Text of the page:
Construction workforce shortage tops 500,000

construction workers
An estimated 1.9 million construction workers will leave their jobs to work in other industries in 2024.

The construction industry's labor crunch shows no signs of stopping anytime soon. 

The industry will need to attract an estimated 501,000 additional workers on top of the normal pace of hiring in 2024 to meet the demand for labor, according to a proprietary model developed by Associated Builders and Contractors.

Looking ahead to 2025, the industry will need to bring in nearly 454,000 new workers on top of normal hiring to meet construction demand and that’s presuming that construction spending growth slows significantly next year.

“ABC estimates that the U.S. construction industry needs to attract about a half million new workers in 2024 to balance supply and demand,” said Michael Bellaman, ABC president and CEO. “Not addressing the shortage through an all-of-the-above approach to workforce development will slow improvements to our shared built environment, worker productivity, living standards and the places where we heal, learn, play, work and gather.”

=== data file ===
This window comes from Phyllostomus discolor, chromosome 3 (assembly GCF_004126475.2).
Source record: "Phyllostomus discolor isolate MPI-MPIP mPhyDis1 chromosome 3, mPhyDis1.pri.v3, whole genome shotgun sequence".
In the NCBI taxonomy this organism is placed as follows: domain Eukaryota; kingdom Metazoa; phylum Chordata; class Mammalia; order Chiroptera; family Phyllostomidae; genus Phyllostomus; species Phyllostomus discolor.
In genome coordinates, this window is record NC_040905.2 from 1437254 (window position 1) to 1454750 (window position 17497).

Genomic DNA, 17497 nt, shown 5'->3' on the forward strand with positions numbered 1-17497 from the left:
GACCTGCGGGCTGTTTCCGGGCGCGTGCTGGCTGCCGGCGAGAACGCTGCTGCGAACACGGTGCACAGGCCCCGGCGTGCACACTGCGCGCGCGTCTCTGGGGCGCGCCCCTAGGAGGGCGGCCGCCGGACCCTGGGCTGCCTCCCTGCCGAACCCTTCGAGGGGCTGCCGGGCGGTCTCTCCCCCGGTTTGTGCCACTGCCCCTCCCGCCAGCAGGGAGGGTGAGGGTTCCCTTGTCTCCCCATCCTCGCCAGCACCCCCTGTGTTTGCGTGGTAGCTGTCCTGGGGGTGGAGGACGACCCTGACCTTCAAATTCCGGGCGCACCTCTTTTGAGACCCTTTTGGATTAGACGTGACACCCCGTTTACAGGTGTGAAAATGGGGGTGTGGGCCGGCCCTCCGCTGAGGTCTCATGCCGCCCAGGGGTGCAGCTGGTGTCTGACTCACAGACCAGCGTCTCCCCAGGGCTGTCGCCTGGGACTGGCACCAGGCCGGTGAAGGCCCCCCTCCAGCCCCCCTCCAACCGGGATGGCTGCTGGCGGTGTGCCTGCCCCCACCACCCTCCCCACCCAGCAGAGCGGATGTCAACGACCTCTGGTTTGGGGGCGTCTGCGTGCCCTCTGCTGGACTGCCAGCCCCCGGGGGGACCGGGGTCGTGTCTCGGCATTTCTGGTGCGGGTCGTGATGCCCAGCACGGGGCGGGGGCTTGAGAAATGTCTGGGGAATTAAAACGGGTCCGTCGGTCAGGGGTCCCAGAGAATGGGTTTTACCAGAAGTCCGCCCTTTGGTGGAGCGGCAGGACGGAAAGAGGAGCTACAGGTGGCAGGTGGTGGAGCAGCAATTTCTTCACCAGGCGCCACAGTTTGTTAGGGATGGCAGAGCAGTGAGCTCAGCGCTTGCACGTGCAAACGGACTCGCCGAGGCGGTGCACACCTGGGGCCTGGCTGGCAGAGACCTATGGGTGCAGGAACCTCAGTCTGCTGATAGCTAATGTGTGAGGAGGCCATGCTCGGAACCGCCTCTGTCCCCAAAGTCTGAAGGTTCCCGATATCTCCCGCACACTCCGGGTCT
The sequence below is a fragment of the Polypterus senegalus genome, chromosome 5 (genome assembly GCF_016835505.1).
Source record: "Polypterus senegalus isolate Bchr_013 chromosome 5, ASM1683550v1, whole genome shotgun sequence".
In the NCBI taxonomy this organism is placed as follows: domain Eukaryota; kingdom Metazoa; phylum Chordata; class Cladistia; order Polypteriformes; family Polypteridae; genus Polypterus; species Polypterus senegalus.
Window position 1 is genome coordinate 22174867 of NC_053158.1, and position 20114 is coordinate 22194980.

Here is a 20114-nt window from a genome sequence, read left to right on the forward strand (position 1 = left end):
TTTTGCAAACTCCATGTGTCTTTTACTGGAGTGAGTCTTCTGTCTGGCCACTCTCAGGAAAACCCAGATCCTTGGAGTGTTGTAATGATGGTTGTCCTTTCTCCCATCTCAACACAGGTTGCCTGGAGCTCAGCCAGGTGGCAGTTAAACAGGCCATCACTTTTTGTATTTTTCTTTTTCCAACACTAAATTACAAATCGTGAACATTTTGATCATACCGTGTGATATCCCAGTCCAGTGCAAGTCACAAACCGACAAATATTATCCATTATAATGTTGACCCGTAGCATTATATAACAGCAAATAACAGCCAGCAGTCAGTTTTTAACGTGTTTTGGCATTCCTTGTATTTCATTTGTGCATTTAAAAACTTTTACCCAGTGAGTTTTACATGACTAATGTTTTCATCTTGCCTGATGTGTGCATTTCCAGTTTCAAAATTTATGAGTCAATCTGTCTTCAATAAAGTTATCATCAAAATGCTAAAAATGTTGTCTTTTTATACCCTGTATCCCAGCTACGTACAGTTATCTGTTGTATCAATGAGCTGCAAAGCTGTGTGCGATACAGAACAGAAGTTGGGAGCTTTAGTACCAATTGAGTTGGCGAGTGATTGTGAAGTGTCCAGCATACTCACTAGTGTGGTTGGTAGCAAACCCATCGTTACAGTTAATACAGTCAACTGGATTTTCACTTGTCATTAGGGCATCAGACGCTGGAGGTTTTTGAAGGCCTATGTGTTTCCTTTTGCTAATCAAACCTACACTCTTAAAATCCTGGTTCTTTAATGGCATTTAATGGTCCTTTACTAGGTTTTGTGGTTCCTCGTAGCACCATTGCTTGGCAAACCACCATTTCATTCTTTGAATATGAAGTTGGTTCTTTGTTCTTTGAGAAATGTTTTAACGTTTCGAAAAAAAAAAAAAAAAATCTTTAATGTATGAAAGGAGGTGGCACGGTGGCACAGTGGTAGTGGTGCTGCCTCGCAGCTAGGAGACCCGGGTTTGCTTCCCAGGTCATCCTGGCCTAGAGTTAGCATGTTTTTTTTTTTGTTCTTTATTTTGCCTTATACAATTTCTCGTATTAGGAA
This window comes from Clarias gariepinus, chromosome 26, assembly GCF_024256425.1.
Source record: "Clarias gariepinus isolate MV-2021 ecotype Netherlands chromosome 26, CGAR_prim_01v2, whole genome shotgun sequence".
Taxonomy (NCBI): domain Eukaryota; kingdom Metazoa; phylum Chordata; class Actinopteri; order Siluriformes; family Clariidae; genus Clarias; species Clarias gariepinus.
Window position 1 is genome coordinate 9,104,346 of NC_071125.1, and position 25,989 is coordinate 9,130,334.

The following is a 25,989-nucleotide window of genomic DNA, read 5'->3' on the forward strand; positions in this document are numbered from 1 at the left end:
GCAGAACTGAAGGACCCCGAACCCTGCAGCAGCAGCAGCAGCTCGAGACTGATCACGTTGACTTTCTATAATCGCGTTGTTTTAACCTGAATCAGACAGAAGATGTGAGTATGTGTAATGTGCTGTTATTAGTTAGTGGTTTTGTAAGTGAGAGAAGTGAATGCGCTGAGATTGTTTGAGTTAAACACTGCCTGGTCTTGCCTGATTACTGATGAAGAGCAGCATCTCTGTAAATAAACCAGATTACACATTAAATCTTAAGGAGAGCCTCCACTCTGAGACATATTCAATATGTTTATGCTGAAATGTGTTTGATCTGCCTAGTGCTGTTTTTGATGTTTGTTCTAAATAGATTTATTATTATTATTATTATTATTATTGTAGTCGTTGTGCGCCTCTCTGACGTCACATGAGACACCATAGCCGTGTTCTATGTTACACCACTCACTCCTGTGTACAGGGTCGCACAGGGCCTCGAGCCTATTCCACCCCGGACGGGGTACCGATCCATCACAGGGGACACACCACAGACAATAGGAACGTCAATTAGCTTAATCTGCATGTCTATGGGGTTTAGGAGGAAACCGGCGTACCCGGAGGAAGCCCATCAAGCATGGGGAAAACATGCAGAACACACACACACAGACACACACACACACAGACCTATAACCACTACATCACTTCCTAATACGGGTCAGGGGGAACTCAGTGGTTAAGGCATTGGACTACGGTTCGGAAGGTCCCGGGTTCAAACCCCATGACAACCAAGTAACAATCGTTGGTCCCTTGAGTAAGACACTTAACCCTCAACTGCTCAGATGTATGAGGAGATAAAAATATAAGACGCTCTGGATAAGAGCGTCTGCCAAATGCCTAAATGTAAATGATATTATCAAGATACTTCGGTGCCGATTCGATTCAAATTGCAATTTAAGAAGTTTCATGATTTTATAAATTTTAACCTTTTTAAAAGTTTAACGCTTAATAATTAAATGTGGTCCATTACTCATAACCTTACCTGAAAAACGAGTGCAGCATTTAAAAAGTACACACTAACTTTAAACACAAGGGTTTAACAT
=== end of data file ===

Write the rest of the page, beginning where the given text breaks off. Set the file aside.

The U.S. construction industry unemployment rate averaged 4.6% for the second straight year in 2023, matching the second-lowest level on record, while job openings remained historically elevated at an average of 377,000 per month through the first 11 months of 2023. Due to labor shortages, contractors laid off workers at a slower rate than in any year between the start of the data series in 2000 and 2020.

“Broadly, there are two factors shaping the interaction between construction worker supply and demand,” said ABC chief economist Anirban Basu. “There are structural factors, including outsized retirement levels, mega projects in several private and public construction segments and cultural factors that encourage too few young people to enter the skilled construction trades. There are also structural factors, including those related to interest rates, consumer sentiment and general economic performance."

More than one-in-five construction workers are 55 or older, meaning that retirement will continue to contract the industry’s workforce. 

"These are the most experienced workers, and their departures are especially concerning," Basu noted.

ABC says its model uses the historical relationship between inflation-adjusted construction spending growth, sourced from the U.S. Census Bureau’s Value of Construction Put in Place Survey, and payroll construction employment, sourced from the U.S. Bureau of Labor Statistics, to convert anticipated increases in construction outlays into demand for labor at a rate of approximately 3,550 jobs per billion dollars of additional spending.

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